That brings me to another side of Harry, and that is his loyalty to, and compassion for, his staff. Harry has maintained a deep concern and interest in all of his staff, congratulating all our personal and professional achievements in life, and condoling with our losses. His leadership has fostered an attitude of the pursuit of excellence, a willingness to contribute, and a fair workplace where our efforts are recognised.

Whenever we brought a new project, it was met with enthusiasm and support.

During his 40 years of parliamentary service, Harry has broken many records. We can count the number of sitting days, all 2764 of them, and not a day’s sick leave since 1988—who said we did not have a sick leave policy! But the greatest record of all is having served a total of 304 senators, each of whom he remembers, and he could tell you of the policies they pursued, the contributions they made, and a story about each one of them.

He has a wicked sense of humour—as you know, he tells a great joke and a story. True to his interest in history, all things parliamentary and also of the natural world around us, the jokes and stories range from fascinating snippets from the tumults of the English revolution, the principles of which still play out all around us today, to the wondrous habits of the woodpecker finch of the Galapagos.

Just the other day he was reminding us of the thoughts and writings of a Puritan parliamentarian by the name of Edmund Ludlow, one of Cromwell’s dour generals, who (how can I phrase this…?) took the English army to Ireland. It put me in mind of the way Harry surveys the front bench during question time (you know, the way a magpie looks down a sauce bottle…) and I often wonder if he thinks Ludlow’s thoughts on Ireland as he looks at the ministry, which I adapt to the Senate: this chamber affordeth not a piece of timber sufficient to hang these men, nor enough water in any one place to drown them, nor earth enough in any one part to bury them.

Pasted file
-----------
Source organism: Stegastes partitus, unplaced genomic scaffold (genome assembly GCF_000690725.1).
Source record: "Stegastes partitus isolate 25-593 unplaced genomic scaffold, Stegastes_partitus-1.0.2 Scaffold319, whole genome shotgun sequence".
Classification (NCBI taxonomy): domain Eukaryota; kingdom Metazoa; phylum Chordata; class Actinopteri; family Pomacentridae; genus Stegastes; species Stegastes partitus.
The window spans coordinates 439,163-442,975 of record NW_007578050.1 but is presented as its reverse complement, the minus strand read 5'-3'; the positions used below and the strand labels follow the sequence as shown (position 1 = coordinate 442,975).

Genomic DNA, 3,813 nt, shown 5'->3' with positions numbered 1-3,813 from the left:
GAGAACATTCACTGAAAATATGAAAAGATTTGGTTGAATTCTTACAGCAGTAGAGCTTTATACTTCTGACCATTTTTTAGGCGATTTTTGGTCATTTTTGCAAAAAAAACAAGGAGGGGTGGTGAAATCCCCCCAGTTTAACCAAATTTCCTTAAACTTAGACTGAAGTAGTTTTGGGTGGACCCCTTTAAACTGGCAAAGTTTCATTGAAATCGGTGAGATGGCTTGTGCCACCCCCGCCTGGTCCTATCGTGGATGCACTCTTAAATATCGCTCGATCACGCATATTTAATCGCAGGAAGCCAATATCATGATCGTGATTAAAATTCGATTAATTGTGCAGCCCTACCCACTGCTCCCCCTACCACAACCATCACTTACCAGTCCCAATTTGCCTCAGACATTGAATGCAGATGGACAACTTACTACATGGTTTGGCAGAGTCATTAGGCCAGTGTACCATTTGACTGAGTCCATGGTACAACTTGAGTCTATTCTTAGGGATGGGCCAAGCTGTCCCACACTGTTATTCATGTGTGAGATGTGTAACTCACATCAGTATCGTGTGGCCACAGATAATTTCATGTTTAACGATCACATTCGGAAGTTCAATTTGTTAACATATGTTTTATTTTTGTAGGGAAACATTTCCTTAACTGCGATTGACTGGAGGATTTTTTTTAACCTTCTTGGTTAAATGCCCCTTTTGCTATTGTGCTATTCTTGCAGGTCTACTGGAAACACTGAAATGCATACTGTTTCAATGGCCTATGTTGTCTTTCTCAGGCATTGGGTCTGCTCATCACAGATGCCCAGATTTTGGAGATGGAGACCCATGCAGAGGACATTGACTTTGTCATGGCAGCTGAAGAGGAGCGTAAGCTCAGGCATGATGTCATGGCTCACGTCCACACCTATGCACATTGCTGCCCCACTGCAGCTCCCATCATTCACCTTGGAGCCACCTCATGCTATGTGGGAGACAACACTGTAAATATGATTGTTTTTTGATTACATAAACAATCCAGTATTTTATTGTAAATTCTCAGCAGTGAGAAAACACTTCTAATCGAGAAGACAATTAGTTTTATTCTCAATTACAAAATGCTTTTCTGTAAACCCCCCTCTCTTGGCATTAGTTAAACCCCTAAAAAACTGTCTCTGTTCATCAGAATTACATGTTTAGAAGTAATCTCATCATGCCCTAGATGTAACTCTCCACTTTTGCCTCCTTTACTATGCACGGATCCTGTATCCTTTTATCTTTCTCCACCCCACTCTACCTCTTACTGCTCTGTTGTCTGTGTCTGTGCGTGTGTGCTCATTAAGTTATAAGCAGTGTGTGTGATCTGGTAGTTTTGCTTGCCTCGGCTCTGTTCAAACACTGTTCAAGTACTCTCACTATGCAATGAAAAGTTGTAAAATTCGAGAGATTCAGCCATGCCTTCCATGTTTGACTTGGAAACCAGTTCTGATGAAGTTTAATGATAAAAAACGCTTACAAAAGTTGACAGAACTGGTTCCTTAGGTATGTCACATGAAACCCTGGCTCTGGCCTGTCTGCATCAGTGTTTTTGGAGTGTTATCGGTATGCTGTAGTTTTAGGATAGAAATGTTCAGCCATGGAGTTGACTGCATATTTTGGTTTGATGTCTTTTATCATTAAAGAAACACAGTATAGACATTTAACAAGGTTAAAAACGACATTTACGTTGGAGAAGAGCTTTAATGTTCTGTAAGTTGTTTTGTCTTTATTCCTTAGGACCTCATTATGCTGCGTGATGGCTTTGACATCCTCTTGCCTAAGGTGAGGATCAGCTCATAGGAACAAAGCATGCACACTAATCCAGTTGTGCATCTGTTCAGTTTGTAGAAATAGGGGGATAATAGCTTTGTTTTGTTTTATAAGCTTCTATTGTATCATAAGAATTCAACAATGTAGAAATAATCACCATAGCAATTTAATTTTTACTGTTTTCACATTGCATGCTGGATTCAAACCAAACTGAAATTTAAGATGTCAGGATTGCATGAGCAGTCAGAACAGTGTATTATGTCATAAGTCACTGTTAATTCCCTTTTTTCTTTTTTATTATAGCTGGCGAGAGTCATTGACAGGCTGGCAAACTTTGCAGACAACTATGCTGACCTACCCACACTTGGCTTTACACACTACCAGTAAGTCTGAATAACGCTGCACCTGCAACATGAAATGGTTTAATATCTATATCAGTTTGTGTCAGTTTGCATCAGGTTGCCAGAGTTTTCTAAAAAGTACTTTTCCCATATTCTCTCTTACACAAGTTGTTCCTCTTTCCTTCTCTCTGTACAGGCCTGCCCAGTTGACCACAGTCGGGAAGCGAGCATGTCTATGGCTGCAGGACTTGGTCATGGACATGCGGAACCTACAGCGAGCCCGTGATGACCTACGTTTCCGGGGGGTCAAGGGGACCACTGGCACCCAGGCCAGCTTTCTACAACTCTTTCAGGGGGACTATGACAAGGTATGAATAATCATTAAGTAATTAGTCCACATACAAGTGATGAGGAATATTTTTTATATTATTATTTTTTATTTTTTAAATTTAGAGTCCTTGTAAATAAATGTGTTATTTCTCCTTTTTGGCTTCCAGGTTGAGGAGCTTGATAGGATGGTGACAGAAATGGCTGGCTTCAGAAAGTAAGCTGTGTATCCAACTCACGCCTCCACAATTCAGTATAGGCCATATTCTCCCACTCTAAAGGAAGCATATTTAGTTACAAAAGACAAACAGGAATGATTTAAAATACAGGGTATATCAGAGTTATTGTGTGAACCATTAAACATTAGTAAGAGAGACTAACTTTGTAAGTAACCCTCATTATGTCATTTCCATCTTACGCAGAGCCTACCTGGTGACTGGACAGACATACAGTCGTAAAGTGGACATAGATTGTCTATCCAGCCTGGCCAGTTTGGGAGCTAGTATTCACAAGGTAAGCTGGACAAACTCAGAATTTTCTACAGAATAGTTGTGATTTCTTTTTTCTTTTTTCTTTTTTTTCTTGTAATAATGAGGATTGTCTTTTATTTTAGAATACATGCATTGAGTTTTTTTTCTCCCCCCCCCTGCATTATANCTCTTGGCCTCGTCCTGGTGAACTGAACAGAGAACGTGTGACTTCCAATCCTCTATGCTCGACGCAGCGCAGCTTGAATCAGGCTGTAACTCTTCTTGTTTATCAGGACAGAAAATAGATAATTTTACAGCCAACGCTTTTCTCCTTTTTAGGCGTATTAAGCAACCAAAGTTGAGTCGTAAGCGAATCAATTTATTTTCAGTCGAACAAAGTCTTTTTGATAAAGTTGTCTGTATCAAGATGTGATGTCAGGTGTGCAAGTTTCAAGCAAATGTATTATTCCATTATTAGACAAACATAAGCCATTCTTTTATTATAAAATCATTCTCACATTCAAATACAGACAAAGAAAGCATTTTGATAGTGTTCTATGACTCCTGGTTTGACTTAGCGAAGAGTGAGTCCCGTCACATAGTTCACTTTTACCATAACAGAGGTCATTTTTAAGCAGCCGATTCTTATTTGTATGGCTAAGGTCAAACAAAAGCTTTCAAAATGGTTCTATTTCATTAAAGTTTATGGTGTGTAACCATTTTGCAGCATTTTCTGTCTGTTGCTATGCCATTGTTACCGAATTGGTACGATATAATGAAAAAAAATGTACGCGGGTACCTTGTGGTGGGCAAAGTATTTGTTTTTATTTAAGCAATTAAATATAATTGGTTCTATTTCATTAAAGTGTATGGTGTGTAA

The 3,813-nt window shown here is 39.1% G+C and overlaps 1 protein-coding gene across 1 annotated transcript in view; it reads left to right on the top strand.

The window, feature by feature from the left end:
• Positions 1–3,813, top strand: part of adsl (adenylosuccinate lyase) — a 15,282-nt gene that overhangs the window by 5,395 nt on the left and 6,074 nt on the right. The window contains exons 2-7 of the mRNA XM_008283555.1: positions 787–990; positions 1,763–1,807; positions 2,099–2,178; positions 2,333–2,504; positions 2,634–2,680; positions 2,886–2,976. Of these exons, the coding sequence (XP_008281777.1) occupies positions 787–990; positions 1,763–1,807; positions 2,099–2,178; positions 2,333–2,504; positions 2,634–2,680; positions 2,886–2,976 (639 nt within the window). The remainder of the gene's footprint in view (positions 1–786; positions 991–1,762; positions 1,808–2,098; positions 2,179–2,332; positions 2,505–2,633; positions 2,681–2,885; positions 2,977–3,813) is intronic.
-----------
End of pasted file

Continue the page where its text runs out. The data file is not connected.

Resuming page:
I conclude with his interest in American history and the value of their constitutional arrangements and developments. If you ever give him a moment, he will share the wisdom but also the wry sayings of American presidents. Calvin Coolidge, the 30th, is one of his interests, not because of constitutional profundities, but as a man of legendary few words. He was seated at a dinner next to a young woman who had taken up a bet to get him to talk. ‘I bet you I can get more than three words out of you’, she said. ‘You lose’ was the Coolidge reply. Lessons there for some of our modern politicians. But his love of the bush and his stories of the excellence of the minds of ravens have always been captivating.

Harry, although we try, words are not enough to mark a contribution which has been as sustained and spectacular as yours. Yours has been a unique career, one which we are all privileged to have shared and one which we are unanimous in congratulating you for.